Background: Liver cirrhosis is a unique clinical entity wherein long-standing diabetes mellitus (DM) can predispose an individual to cirrhosis, and on the other hand, a long-standing cirrhosis liver can predispose a cirrhotic to DM, secondary to deranged glucose and insulin metabolism. Aim of the Study: The aim of this study is to determine the prevalence of impaired glucose tolerance (IGT) in patients with liver cirrhosis and risk factors predicting these patients to progression to DM. Materials and Methods: Adult patients above 18 years of age, with a diagnosis of cirrhosis of liver, irrespective of the diabetic status, the aetiology and severity of liver disease, were enrolled for the prospective cross-sectional study. The American Diabetes Association guidelines were followed for classification of DM. Fasting serum insulin assay was done for calculation of homeostatic model assessment insulin resistance (HOMA-IR) with a cut-off of >2.5. Patients with normal baseline glucose tolerance test (GTT) or IGT were followed up prospectively for 6 months at 3 monthly interval. Appropriate statistical tests were applied. Results: Of the 505 cirrhotic patients screened, 158 patients fulfilled the selection criteria. The overall mean age of these 158 patients was 53.3 ± 11.5 years; majority were men (93.7%). As a significant proportion of patients belonged to Child-Turcotte-Pugh (CTP)-C (51.3%) followed by CTP-B and CTP-A. Seventy-four patients had self-reported diabetes (46.8%) at registration. Post-GTT, the prevalence of impaired IGT was 27.4%, and new-onset diabetes mellitus (NODM) was 11.9%. Patients with CTP-C were at greatest risk for either IGT or NODM (P < 0.05). IGT+NODM patients had high median values of 2-h GTT, fasting serum insulin and HOMA-IR compared to non-diabetic participants at admission with a significant trend increase at 3 and 6 months. Conclusion: The prevalence of glucose intolerance is significantly high in individuals with cirrhosis. A 2-h GGT unmasks a significant number of cirrhosis with normal fasting blood sugar and glycated haemoglobin. A trend towards an increase in glucose intolerance and insulin resistance is noted with increasing duration of illness.
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Incidence and factors associated with diabetic retinopathy among diabetic patients at arbaminch general hospital, gamo gofa Zone (longitudinal follow up data analysis)
Yilma Chisha, Wondwossen Terefe, Huruy Assefa
January-April 2017, 8(1):1-6
Background: Currently, 93 million people are estimated as living with diabetic retinopathy (DR) worldwide. The incidence, retinopathy-free survival time and associated factors of DR in developed countries have been well documented; but in Ethiopia, national data on incidence and associated factors of DR are lacking. Objective: The objective of this study is to determine incidence and factors associated with the development of DR among diabetic patients at Arbaminch General Hospital, Ethiopia. Materials and Methods: Longitudinal follow-up data analysis with record review of 400 diabetic patients was conducted at Arbaminch General Hospital. Among 400 diabetic patients, 270 diabetic patients with baseline information and without a history of hypertension at baseline were included in this study. Whereas, pregnancy induced diabetes and patients with retinopathy at baseline were excluded from this study. Consecutive sampling technique was applied to select study participants. Data of cohorts were extracted from medical record using pre-tested structured extraction checklist. Data cleaning, coding, categorising, merging and analysis carried out by STATA version 12. Descriptive statistics was done and summarised accordingly. Bivariate Cox proportional hazard regression analysis was done to select potential candidates for the full model atP ≤ 0.25 and multivariable Cox proportional hazard regression analysis was made to estimate the independent effect of predictors on the incidence of DR. Model diagnostic tests were performed and final model fitness was checked by Cox and Snell residuals; finally, statistical significance was tested atP < 0.05. Results: Overall incidence of DR at Arbaminch General Hospital among diabetic patients ever enrolled since 1990 E.C. was ~36 cases per 1000 patients per year and an estimated median time to develop was approximately 10 years. The incidence of diabetic retinopathy was high among patients whose disease duration was >12 years. Adjusted analysis showed that the hazard of developing DR was statistically and positively associated with baseline age, baseline systolic blood pressure (SBP) level and fasting blood glucose (FBG) level. Conclusion: In the current study, the incidence of DR was high. Since baseline age, baseline SBP level and high FBG level were statistically and positively related with the development of DR; special care should be given in addition to routine care.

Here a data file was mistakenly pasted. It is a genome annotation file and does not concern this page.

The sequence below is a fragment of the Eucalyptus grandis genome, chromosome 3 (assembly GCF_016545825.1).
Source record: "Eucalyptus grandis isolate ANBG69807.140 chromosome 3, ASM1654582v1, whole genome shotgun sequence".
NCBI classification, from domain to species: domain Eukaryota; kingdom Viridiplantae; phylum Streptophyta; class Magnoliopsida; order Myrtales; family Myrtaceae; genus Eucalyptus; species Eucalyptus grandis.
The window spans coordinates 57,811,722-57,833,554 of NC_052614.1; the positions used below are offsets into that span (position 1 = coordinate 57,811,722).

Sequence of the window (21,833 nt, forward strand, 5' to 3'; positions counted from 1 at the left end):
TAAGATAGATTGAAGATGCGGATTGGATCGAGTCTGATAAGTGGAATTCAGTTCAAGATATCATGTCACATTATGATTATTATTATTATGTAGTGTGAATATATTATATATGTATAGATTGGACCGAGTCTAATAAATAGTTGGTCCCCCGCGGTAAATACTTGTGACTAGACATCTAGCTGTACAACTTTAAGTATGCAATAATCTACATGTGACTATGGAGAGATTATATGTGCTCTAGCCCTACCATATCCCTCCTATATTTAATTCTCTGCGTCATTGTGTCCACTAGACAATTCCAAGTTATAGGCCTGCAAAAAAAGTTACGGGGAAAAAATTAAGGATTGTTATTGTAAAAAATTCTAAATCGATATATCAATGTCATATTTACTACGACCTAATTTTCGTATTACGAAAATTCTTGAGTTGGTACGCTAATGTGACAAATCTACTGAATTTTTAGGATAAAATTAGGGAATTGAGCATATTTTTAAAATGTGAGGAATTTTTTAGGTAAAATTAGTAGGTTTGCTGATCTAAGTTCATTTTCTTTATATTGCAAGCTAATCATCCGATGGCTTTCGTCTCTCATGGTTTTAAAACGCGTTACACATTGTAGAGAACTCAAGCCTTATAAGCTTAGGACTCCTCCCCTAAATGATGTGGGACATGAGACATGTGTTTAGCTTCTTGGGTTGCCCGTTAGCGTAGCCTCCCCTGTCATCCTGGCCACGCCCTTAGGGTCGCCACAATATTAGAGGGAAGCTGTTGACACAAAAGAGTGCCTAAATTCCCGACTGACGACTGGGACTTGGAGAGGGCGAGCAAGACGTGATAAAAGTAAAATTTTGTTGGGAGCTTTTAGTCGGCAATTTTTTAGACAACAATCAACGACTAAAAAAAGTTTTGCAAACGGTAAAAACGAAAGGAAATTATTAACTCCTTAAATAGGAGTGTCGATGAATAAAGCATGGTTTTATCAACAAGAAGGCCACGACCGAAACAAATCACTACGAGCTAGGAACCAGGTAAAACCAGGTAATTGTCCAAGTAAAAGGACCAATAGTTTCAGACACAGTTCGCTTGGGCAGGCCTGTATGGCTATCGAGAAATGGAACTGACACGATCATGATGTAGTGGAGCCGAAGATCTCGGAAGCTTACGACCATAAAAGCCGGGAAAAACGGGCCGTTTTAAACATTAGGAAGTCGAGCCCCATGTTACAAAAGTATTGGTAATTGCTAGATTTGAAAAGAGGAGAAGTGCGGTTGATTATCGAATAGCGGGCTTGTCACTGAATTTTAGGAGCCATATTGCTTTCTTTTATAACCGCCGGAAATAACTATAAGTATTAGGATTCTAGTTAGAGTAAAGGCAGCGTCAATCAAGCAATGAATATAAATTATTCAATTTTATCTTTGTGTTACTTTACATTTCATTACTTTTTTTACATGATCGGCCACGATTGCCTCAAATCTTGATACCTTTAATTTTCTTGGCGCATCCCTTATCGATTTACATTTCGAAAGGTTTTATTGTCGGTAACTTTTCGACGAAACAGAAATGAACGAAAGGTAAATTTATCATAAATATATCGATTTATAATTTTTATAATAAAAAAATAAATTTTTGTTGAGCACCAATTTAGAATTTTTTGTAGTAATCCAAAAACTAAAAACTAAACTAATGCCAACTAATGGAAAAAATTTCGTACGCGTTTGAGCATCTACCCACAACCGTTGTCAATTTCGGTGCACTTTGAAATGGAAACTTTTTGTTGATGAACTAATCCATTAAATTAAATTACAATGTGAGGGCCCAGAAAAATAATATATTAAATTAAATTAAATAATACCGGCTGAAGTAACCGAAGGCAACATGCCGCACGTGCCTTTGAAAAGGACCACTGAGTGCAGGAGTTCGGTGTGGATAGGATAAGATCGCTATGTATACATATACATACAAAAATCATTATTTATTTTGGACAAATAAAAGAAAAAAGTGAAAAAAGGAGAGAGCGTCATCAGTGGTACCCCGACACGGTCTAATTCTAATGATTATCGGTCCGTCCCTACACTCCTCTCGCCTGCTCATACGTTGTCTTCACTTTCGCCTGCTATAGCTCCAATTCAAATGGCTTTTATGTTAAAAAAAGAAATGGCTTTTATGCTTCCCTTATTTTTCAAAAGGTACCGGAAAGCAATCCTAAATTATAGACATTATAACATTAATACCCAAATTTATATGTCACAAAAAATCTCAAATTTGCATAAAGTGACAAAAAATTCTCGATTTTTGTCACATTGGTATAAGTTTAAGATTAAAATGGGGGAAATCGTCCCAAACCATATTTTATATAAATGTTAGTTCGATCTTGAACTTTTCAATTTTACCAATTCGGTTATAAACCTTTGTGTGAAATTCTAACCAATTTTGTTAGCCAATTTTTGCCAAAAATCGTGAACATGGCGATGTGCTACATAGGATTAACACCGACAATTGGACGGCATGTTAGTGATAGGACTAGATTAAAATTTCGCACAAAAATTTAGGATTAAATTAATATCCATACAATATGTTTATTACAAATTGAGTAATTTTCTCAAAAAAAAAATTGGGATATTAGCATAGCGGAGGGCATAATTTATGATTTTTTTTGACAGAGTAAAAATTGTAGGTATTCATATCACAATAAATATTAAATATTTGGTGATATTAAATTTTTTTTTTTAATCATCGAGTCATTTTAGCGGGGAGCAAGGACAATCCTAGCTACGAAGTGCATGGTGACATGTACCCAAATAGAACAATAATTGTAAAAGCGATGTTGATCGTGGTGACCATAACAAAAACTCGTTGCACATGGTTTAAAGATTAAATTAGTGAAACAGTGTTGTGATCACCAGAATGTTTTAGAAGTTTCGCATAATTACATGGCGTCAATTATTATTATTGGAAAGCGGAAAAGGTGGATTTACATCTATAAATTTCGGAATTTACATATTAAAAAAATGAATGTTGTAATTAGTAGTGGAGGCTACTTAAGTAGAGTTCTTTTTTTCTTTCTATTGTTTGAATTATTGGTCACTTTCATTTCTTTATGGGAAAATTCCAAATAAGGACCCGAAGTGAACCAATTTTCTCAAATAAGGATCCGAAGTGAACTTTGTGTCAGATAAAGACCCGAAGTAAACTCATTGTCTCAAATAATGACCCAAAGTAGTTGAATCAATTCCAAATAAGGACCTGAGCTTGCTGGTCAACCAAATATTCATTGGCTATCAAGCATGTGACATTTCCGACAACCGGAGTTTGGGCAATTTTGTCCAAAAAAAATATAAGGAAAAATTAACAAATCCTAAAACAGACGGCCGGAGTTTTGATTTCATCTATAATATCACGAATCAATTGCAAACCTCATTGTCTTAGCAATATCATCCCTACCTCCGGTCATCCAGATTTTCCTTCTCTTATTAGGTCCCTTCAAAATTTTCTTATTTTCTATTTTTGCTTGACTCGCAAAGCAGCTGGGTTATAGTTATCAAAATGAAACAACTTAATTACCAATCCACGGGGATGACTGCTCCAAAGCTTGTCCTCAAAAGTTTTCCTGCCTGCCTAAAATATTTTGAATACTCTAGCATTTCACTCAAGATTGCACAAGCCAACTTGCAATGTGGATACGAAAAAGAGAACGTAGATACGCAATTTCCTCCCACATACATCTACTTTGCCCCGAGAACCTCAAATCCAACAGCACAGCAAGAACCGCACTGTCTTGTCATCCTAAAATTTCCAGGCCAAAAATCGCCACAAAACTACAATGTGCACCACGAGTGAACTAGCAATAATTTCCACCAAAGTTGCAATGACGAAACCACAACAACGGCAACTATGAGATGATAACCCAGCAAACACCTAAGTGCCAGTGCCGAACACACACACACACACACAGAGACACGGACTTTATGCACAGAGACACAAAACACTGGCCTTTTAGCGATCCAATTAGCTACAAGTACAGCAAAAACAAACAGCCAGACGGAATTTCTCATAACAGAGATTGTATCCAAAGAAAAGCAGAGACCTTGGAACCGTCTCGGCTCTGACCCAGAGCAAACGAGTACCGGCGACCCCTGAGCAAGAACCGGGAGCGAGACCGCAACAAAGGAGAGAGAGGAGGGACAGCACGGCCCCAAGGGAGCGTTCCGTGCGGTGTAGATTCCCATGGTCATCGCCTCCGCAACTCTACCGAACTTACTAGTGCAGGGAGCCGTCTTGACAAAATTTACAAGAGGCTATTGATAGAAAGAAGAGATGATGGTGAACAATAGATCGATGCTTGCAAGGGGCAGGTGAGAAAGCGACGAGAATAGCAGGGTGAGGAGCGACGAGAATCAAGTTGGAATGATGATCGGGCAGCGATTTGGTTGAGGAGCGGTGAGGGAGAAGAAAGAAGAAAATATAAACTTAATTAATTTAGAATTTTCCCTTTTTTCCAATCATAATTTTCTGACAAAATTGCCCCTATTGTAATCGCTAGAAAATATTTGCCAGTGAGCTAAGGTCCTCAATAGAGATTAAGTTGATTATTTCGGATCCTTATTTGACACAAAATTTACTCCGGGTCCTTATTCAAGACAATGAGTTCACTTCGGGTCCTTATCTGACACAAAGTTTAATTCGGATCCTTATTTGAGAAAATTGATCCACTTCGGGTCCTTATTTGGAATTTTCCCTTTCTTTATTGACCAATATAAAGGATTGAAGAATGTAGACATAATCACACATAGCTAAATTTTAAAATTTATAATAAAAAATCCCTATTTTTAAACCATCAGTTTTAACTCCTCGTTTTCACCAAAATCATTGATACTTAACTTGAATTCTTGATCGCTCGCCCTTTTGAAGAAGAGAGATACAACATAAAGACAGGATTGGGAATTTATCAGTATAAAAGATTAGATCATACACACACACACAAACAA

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Glycated haemoglobin: A marker of circulating lipids in patients with type 2 diabetes
Sheikh Ishaq, Iram Shabir, Arif A Bhat, Imran Shafi, Saima Mushtaq, Parvaiz A Shah, Azra Baba, Sabhiya Majid
January-April 2017, 8(1):18-21
Introduction: Type 2 diabetes mellitus (T2DM) is a group of metabolic disorder and is an independent risk factor for cardiovascular disease and dyslipidaemia. Patients with T2DM have dyslipidaemia at wavering degrees, characterised by increased levels of triglyceride and low-density lipoprotein-cholesterol and decreased levels of high-density lipoprotein (HDL)-cholesterol. In the present study, we evaluated glycated haemoglobin (HbA1c) as a marker of circulating lipids in patients with T2DM. Methods: Two hundred and thirty-nine patients with T2DM were enrolled for the study. A detailed biochemical and lipid profile was done for all patients. Results: Of 239 cases, 96 (40%) were male and 143 (60%) were female. Of 239 patients, 53 (22%) patients with T2DM had controlled glycaemia (HbA1c <6.5) and 186 (78%) patients had uncontrolled glycaemia (HbA1c ≥6.5). Pearson's correlation of HbA1c with all lipid parameters was statistically significant. HbA1c, however, had an inverse correlation with HDL and had a significant direct correlation with fasting blood glucose. Conclusion: The study reveals that HbA1c is not only a reliable glycaemic index but can also be used as an important indicator of dyslipidaemia in patients with T2DM.